1998–99 Princeton Tigers men's basketball team

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1998–1999 Princeton Tigers men's basketball
Rainbow Classic Champions
Conference Ivy League
1998–1999 record 22-8 (11-3, 2nd Ivy League)
Head coach Bill Carmody
Captain Brian Earl
Captain Gabe Lewullis
Home arena Jadwin Gymnasium
« 1997–98 1999–2000 »

The 1998–99 Princeton Tigers men's basketball team represented the Princeton University in intercollegiate college basketball during the 1998–99 NCAA Division I men's basketball season. The head coach was Bill Carmody and the team co-captains were Brian Earl and Gabe Lewullis.[1] The team played its home games in the Jadwin Gymnasium on the University campus in Princeton, New Jersey, and was the runner-up of the Ivy League. The team earned an invitation to the 32-team 1999 National Invitation Tournament.[2]

Using the Princeton offense, the team had a midseason eleven-game winning streak and posted a 22-8 overall record and an 11-3 conference record.[1] On March 10, the team came back from a 23-point half time deficit and a 27-point deficit with 15:11 remaining against the Penn Quakers to win 50–49.[3] Although the team failed to secure an invitation to the 1999 NCAA Men's Division I Basketball Tournament, the team defeated several entrants in the tournament including the UAB Blazers and conference foe Penn as well as wins on back-to-back nights against Texas and Charlotte to win the 8-team Rainbow Classic held in Honolulu, Hawaii. As of 2010, the 27-point comeback from 13–40 with 15:11 remaining to win 50–49 over Penn on February 9, 1999 remains the fifth-largest comeback and fourth-largest second-half comeback in NCAA history. That game's 9–33 half time deficit comeback remains the second-largest comeback.[4] In the National Invitation Tournament the team defeated the Georgetown Hoyas 54–47 at home on March 10, 1998[5] and the NC State Wolfpack 61–58 on March 15 at Reynolds Coliseum in Raleigh, North Carolina[6] before losing to the Xavier Musketeers at Cincinnati Gardens Cincinnati, Ohio on March 17 by a 65–58 score.[1][7][8]

The team was led by All-Ivy League first team selections Lewullis and Earl, who won the Ivy League Men's Basketball Player of the Year, as well as Ivy League Men's Basketball Rookie of the Year Chris Young.[2] The team won the eleventh of twelve consecutive national statistical championships in scoring defense with a 52.7 points allowed average.[9] Earl ended his Princeton career as the Ivy League's all-time three-point field goal with 281, surpassing Matt Maloney's 244. The total continues to be the all-time record.[10] He also achieved a 90.9% free throw percentage in conference games to earn the Ivy League statistical championship.[11]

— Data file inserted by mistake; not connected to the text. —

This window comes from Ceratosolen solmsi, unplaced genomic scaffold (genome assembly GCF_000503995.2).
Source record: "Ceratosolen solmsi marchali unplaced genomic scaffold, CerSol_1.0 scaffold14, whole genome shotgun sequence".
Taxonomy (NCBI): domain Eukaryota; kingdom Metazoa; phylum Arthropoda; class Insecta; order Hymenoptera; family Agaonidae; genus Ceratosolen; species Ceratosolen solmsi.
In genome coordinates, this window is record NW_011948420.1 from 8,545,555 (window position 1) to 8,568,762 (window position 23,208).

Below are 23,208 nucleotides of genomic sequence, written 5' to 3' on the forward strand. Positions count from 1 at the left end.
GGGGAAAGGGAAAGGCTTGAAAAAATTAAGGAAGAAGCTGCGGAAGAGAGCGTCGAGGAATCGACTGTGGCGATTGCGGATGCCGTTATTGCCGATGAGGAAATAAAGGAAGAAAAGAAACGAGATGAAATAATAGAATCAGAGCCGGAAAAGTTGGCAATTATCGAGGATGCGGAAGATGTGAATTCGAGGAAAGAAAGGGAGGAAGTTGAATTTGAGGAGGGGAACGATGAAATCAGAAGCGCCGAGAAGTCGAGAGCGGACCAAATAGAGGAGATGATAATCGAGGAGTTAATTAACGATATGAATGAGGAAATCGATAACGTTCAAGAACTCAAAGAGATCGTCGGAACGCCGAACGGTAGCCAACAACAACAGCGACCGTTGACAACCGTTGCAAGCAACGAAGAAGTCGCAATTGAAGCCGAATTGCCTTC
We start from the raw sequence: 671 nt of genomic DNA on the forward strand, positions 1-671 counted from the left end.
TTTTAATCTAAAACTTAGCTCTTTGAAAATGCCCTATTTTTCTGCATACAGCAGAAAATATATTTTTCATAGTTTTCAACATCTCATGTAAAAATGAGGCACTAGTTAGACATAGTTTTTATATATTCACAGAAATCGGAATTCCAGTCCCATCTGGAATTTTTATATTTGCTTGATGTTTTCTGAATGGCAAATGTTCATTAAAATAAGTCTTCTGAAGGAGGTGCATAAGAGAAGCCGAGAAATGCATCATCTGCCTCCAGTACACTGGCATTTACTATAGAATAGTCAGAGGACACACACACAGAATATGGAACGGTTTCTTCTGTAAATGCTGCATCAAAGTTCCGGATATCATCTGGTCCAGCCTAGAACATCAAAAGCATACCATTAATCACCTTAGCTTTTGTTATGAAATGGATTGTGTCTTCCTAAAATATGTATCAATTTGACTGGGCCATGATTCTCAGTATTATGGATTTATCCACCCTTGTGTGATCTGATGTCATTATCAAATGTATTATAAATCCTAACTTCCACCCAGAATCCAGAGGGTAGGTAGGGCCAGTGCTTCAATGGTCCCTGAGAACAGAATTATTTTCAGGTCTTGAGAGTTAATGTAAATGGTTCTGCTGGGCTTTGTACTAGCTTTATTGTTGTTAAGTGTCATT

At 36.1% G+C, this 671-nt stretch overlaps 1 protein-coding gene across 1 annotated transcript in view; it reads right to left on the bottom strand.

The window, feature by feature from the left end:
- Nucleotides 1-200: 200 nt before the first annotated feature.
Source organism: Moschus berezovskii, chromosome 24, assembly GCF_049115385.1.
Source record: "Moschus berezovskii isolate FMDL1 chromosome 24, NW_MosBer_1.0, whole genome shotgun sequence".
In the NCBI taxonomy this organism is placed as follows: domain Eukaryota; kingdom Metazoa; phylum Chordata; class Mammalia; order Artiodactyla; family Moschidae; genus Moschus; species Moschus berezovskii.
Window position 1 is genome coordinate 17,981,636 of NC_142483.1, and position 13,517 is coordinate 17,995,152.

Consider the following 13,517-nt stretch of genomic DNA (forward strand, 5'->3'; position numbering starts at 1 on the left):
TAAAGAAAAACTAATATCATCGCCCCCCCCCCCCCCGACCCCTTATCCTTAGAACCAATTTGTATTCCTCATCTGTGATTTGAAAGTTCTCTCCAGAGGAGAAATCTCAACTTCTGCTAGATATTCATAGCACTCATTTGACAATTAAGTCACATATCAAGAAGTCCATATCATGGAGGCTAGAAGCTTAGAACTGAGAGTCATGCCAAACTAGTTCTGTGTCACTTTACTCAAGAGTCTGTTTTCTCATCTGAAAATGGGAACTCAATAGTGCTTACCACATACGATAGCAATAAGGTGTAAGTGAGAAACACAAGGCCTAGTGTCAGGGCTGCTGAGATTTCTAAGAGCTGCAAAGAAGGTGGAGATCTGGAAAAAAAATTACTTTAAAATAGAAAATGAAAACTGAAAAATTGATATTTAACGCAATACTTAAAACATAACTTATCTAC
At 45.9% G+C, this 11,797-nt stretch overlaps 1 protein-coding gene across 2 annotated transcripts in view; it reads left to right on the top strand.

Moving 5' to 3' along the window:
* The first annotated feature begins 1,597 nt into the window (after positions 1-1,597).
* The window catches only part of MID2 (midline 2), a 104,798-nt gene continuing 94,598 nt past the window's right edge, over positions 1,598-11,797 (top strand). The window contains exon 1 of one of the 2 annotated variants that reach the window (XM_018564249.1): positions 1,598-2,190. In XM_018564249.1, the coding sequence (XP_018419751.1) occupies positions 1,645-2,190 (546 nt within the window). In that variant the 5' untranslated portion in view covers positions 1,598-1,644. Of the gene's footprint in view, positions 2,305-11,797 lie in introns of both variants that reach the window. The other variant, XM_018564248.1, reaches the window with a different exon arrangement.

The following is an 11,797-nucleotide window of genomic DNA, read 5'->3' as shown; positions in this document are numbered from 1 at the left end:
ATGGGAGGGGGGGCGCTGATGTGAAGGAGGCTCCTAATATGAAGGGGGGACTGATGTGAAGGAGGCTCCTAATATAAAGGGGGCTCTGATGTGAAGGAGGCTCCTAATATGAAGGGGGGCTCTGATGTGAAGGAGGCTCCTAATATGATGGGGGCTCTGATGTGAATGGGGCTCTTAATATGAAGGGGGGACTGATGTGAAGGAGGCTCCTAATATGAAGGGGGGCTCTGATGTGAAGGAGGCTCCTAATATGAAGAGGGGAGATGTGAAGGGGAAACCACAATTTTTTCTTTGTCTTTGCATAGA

1. ^ a b c "Men's Basketball Record Book • All-Time Results". GoPrincetonTigers.com. Princeton Athletic Communications. 2009-06-12. Retrieved 2010-09-27. 
  2. ^ a b 2009-10 Ivy League Basketball Media Guide. IvyLeagueSports.com. p. 40. 
  3. ^ Tooke, Wes (1999-03-10). "Miracle at the Palestra". Princeton Alumni Weekly. Retrieved 2016-09-01. 
  4. ^ "Division I Records" (PDF). National Collegiate Athletic Association. p. 38. Retrieved 2010-10-04. 
  5. ^ Popper, Steve (1999-03-11). "College Basketball: N.I.T. Roundup; Princeton Gains Date With the Wolfpack". The New York Times. Retrieved 2010-10-05. 
  6. ^ "College Basketball: Men'sI.T.; Young's 24 Propel Princeton". The New York Times. 1999-03-16. Retrieved 2010-10-05. 
  7. ^ "Colleges: National Invitation Tournament; Xavier Gains Semifinal At Princeton's Expense". The New York Times. 1999-03-18. Retrieved 2010-10-05. 
  8. ^ Princeton Athletic Communications (2009-06-22). "Men's Basketball Record Book • Men's Basketball in the Postseason". GoPrincetonTigers.com. Princeton University. Retrieved 2010-09-30. 
  9. ^ "Division I Records" (PDF). National Collegiate Athletic Association. p. 48. Retrieved 2010-10-02. 
  10. ^ 2009-10 Ivy League Basketball Media Guide. IvyLeagueSports.com. p. 49. 
  11. ^ 2009-10 Ivy League Basketball Media Guide. IvyLeagueSports.com. p. 52.